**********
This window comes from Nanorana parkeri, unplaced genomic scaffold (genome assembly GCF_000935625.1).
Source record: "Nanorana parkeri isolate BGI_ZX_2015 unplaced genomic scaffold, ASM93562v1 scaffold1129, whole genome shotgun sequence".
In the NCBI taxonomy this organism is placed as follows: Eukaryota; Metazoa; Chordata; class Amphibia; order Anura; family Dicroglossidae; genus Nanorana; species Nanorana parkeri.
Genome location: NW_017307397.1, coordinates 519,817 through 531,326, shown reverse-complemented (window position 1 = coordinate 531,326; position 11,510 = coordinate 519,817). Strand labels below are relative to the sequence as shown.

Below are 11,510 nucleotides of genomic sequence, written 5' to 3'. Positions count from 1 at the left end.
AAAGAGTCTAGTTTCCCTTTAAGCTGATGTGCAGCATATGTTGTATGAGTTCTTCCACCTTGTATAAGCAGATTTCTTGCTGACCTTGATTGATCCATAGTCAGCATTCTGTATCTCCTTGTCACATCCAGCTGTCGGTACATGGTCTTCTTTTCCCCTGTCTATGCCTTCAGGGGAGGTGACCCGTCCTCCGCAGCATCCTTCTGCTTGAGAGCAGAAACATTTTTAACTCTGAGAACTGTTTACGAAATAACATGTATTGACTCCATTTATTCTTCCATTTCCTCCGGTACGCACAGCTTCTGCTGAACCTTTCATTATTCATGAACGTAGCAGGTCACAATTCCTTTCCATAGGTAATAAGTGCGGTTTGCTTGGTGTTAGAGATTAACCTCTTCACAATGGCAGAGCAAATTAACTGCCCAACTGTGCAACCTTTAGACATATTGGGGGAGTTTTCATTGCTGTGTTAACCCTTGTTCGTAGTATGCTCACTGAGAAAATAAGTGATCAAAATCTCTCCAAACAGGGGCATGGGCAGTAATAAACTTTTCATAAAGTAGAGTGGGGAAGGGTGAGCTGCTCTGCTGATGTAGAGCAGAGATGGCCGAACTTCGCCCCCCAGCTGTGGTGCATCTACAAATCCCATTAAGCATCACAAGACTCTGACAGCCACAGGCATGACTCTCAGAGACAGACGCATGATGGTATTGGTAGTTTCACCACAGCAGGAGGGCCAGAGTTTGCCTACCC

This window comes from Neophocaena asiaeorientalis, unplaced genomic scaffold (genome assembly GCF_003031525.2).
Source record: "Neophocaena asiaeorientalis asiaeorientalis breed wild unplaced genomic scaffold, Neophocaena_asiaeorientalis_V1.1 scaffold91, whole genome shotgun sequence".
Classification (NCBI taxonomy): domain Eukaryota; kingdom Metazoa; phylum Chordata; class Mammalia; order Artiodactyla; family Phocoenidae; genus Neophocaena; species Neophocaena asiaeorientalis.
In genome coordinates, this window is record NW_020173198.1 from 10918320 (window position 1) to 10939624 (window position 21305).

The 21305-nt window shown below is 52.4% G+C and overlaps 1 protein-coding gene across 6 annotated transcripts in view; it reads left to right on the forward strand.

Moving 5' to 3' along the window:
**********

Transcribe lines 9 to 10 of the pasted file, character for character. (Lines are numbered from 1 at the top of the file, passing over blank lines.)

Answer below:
Classification (NCBI taxonomy): domain Eukaryota; kingdom Metazoa; phylum Chordata; class Mammalia; order Artiodactyla; family Phocoenidae; genus Neophocaena; species Neophocaena asiaeorientalis.
In genome coordinates, this window is record NW_020173198.1 from 10918320 (window position 1) to 10939624 (window position 21305).